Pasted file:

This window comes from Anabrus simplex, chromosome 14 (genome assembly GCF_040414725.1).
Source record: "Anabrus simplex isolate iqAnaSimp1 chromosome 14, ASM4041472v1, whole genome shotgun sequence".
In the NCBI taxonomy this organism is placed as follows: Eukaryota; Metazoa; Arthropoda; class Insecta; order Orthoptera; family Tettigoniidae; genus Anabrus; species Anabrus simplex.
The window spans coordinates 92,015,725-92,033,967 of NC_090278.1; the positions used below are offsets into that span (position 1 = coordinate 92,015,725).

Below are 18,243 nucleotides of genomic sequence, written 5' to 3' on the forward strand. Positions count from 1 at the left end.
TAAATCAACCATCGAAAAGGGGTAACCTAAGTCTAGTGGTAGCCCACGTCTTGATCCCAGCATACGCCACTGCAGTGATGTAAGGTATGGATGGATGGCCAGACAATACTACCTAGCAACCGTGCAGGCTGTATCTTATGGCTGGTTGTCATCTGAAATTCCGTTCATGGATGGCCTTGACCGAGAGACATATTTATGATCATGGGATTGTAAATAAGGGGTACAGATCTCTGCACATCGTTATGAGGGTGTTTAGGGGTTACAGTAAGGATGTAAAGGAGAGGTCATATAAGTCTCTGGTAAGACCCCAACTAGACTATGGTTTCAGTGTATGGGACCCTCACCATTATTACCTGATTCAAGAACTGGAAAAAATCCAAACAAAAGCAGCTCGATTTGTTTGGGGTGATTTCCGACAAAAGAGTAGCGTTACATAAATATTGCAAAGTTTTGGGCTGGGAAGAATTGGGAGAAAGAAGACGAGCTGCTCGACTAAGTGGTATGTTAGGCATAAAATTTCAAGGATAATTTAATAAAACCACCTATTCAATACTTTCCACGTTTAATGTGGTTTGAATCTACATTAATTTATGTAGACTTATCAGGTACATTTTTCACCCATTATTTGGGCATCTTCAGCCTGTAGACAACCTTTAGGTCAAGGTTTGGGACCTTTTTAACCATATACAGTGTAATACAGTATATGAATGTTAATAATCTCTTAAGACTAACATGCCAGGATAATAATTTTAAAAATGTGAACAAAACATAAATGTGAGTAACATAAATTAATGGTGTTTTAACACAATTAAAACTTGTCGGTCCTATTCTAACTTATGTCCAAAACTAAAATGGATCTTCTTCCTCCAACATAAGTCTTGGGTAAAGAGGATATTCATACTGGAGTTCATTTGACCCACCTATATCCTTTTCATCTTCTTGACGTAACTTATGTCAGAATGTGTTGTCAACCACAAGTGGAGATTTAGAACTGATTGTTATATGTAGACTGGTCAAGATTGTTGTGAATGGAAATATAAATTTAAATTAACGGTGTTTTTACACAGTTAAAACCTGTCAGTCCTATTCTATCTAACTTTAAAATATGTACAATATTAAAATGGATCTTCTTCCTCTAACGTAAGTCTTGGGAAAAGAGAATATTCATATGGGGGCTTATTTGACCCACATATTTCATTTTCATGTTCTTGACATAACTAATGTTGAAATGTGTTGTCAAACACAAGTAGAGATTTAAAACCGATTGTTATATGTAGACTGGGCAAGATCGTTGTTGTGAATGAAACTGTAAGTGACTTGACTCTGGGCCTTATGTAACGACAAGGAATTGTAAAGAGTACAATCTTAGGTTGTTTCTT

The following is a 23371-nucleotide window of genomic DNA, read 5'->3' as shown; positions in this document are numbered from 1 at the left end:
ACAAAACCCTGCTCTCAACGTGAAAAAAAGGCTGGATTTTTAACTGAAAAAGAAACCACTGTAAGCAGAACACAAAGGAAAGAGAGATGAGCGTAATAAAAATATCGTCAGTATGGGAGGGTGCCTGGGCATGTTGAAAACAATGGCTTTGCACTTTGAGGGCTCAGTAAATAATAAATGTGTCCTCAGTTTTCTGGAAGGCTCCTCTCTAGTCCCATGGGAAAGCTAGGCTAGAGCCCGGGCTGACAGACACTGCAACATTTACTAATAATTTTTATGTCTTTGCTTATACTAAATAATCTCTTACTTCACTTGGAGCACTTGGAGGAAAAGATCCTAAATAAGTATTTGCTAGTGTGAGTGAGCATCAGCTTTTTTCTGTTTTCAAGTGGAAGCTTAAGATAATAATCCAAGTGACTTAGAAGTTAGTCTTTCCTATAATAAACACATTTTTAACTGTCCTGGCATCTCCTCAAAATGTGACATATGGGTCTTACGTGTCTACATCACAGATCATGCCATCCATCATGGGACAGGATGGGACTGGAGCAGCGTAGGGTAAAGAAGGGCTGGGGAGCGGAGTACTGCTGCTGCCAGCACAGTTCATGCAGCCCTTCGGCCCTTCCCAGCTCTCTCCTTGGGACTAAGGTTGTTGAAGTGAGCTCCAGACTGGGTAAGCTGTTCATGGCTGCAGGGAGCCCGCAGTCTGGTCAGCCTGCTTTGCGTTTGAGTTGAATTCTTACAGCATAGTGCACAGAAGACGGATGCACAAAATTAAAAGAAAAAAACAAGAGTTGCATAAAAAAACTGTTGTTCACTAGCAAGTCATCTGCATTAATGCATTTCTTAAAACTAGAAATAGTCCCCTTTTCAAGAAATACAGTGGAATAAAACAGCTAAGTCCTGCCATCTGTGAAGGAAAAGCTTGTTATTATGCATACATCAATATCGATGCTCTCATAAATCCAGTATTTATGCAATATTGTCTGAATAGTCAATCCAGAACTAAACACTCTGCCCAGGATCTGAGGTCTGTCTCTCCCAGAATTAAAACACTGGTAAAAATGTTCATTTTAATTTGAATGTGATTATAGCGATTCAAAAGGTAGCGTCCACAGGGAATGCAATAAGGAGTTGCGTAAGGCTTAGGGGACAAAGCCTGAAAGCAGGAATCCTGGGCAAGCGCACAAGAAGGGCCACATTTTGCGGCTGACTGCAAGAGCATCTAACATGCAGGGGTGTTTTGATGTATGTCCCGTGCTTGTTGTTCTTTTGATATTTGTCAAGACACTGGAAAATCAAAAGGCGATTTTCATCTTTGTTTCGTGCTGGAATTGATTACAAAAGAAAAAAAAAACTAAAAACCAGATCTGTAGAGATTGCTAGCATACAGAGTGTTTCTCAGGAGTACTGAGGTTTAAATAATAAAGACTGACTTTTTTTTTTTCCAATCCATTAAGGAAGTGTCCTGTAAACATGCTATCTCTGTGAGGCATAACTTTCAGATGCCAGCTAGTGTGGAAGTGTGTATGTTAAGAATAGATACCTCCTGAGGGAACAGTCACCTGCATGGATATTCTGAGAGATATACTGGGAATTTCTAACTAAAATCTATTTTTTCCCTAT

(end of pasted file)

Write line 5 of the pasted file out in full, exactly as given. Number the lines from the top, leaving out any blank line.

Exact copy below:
Below are 18,243 nucleotides of genomic sequence, written 5' to 3' on the forward strand. Positions count from 1 at the left end.